Loudon has been more prescient in his songwriting, but that has not discouraged his son from penning songs for his new daughter. One of them, Montauk, named for the upstate New York home he shares with Weisbrodt, appears on the new record and imagines the day a grown Viva comes to visit her dad – and her other dad. The album's closer, Candles, recounts the mission of lapsed Catholic Wainwright to light a candle for his sick mother while on tour in Europe, and features Anna McGarrigle and Wainwrights Loudon, Martha and Lucy in a family chorus. The sharing is relentless, and yet it never seems too much. In Candles, incidentally, lay the source of that quote about "vaulted cathedral halls" – the song, and the record, plays out with a lament on the bagpipes, unlikely though that may seem on a Mark Ronson record.
After some fraught times in the family and youthful assertions of independence, Rufus Wainwright is now appreciative of the benefits of the family firm: "These are tough times for everyone. It is fantastic to be able to pool resources – it is not a publicity stunt." He jokes about having to find a new bass player when Albetta departed for Martha's tour: "I released him – I'm very diplomatic – because we do have separate careers."
The Out Of The Game tour still features star names Teddy Thompson – son of Richard and member of another dynasty – and Krystle Warren as part of an eight-piece band which is "more rock'n'roll" than some of his previous outings. Last time he came to Glasgow, for a tour based around the Songs For Lulu album, Wainwright stripped the music back to voice and piano for a show that was nevertheless well costumed and visually enhanced (by specially commissioned video work by Douglas Gordon).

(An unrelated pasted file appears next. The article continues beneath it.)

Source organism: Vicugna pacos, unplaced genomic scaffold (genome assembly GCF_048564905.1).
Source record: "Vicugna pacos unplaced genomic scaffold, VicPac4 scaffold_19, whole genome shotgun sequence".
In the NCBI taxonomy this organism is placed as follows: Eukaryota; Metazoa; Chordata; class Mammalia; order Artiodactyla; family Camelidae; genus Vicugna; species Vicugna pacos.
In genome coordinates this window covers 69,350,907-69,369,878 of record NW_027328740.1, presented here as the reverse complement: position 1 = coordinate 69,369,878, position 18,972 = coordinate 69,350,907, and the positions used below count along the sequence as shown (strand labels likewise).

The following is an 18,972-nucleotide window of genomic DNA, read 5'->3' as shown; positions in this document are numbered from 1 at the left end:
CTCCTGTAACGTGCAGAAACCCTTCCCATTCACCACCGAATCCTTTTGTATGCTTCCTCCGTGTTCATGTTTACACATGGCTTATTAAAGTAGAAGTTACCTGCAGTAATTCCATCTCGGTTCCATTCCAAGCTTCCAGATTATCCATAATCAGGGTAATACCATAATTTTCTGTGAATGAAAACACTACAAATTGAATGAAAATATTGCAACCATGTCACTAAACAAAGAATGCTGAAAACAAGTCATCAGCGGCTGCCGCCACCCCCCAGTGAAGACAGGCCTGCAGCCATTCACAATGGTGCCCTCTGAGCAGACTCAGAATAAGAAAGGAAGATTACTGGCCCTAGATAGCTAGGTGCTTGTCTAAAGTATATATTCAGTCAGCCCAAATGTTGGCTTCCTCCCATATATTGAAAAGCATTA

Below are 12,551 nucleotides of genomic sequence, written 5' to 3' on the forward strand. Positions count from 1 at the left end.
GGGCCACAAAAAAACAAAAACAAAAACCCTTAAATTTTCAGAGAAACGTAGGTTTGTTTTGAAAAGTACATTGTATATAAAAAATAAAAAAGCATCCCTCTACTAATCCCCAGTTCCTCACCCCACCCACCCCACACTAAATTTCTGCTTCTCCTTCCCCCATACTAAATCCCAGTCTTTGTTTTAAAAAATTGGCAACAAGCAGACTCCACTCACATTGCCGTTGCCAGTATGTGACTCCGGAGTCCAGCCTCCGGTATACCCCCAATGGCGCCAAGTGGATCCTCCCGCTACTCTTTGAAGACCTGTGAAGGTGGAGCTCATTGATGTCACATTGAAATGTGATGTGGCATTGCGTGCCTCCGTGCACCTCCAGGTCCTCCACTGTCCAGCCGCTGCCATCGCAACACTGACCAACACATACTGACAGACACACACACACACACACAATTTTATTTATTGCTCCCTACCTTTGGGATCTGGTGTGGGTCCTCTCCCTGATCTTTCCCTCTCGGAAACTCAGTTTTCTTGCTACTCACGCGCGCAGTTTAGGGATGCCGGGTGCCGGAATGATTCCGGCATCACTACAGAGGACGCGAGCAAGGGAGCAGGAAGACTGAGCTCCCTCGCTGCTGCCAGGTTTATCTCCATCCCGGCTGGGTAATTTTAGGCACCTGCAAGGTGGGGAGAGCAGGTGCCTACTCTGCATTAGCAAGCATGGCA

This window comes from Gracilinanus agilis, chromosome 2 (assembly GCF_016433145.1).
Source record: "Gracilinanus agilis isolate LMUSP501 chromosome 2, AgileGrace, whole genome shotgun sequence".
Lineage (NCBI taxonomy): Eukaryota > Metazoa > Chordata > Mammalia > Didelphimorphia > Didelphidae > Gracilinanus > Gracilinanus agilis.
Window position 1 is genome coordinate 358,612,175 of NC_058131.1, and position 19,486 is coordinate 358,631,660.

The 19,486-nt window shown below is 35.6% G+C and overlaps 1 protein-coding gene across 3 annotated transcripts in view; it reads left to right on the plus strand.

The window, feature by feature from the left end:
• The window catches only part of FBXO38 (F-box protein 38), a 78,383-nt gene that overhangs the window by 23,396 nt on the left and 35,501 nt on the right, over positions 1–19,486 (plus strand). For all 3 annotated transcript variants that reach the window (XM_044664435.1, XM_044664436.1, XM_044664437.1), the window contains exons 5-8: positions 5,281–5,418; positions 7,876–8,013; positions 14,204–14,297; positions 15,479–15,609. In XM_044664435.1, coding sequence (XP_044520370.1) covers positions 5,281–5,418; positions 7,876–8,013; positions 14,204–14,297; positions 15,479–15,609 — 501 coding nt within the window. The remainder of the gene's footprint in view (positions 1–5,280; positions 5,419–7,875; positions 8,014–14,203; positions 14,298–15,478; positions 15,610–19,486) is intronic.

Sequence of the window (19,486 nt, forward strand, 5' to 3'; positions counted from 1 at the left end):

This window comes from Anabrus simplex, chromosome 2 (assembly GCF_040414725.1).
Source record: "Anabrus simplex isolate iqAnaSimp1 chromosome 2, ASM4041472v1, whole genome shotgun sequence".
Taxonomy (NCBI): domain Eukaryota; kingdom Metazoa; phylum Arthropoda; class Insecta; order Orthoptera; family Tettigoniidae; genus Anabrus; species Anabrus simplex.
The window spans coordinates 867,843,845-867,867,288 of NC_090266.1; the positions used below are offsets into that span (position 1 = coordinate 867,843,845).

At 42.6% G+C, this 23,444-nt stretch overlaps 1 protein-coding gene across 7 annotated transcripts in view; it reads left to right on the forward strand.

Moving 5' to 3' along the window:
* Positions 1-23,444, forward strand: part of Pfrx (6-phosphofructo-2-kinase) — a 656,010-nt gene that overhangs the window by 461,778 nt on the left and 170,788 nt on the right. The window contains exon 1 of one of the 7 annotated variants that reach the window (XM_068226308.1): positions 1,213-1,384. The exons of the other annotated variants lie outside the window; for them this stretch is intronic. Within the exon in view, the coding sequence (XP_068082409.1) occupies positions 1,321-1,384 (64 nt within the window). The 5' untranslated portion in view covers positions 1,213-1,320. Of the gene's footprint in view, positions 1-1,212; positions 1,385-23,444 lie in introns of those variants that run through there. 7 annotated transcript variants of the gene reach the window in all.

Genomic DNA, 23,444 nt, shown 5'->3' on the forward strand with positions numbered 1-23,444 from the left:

Wainwright clearly compartmentalises his work. He is writing another opera to follow Prima Donna, which was commissioned and dropped by New York Met before being premiered in Manchester to a mixed reception. However, he is intensely proud of Songs For Lulu: "The piano and vocal arrangements were head and shoulders above most pop composition for voice and piano. I like to keep that quite separate, and that was the most amazing and intense tour for me, solo. It was time to chill out for this record, take it easy. I felt the need to lighten up and enjoy the ephemeral quality of the time I'm in. So lock up your daughters – and sons."